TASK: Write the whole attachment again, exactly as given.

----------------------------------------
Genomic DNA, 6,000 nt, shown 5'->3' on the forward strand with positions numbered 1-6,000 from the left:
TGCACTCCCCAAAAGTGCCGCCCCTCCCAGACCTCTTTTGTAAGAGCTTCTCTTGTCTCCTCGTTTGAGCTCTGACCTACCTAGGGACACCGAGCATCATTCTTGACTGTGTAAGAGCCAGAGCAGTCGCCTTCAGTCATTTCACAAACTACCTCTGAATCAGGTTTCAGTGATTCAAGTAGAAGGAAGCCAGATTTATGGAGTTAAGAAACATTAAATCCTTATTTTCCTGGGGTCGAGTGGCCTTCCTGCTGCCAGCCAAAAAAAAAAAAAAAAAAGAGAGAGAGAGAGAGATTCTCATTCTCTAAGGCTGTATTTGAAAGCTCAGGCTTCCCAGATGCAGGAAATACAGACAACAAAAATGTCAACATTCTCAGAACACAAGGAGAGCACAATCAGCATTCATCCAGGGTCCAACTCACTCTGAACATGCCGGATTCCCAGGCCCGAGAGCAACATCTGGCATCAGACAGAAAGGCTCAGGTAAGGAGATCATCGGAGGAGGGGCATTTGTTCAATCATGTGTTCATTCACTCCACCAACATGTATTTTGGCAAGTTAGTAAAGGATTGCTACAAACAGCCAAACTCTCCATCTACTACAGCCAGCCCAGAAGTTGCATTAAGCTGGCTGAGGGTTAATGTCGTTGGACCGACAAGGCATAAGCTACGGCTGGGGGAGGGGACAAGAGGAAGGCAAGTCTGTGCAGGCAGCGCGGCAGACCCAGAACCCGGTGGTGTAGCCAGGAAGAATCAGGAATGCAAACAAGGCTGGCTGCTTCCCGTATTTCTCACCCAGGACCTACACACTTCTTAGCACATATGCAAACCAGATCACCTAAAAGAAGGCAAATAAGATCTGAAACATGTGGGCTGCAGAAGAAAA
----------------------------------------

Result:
Genomic DNA, 6,000 nt, shown 5'->3' on the forward strand with positions numbered 1-6,000 from the left:
TGCACTCCCCAAAAGTGCCGCCCCTCCCAGACCTCTTTTGTAAGAGCTTCTCTTGTCTCCTCGTTTGAGCTCTGACCTACCTAGGGACACCGAGCATCATTCTTGACTGTGTAAGAGCCAGAGCAGTCGCCTTCAGTCATTTCACAAACTACCTCTGAATCAGGTTTCAGTGATTCAAGTAGAAGGAAGCCAGATTTATGGAGTTAAGAAACATTAAATCCTTATTTTCCTGGGGTCGAGTGGCCTTCCTGCTGCCAGCCAAAAAAAAAAAAAAAAAAGAGAGAGAGAGAGAGATTCTCATTCTCTAAGGCTGTATTTGAAAGCTCAGGCTTCCCAGATGCAGGAAATACAGACAACAAAAATGTCAACATTCTCAGAACACAAGGAGAGCACAATCAGCATTCATCCAGGGTCCAACTCACTCTGAACATGCCGGATTCCCAGGCCCGAGAGCAACATCTGGCATCAGACAGAAAGGCTCAGGTAAGGAGATCATCGGAGGAGGGGCATTTGTTCAATCATGTGTTCATTCACTCCACCAACATGTATTTTGGCAAGTTAGTAAAGGATTGCTACAAACAGCCAAACTCTCCATCTACTACAGCCAGCCCAGAAGTTGCATTAAGCTGGCTGAGGGTTAATGTCGTTGGACCGACAAGGCATAAGCTACGGCTGGGGGAGGGGACAAGAGGAAGGCAAGTCTGTGCAGGCAGCGCGGCAGACCCAGAACCCGGTGGTGTAGCCAGGAAGAATCAGGAATGCAAACAAGGCTGGCTGCTTCCCGTATTTCTCACCCAGGACCTACACACTTCTTAGCACATATGCAAACCAGATCACCTAAAAGAAGGCAAATAAGATCTGAAACATGTGGGCTGCAGAAGAAAA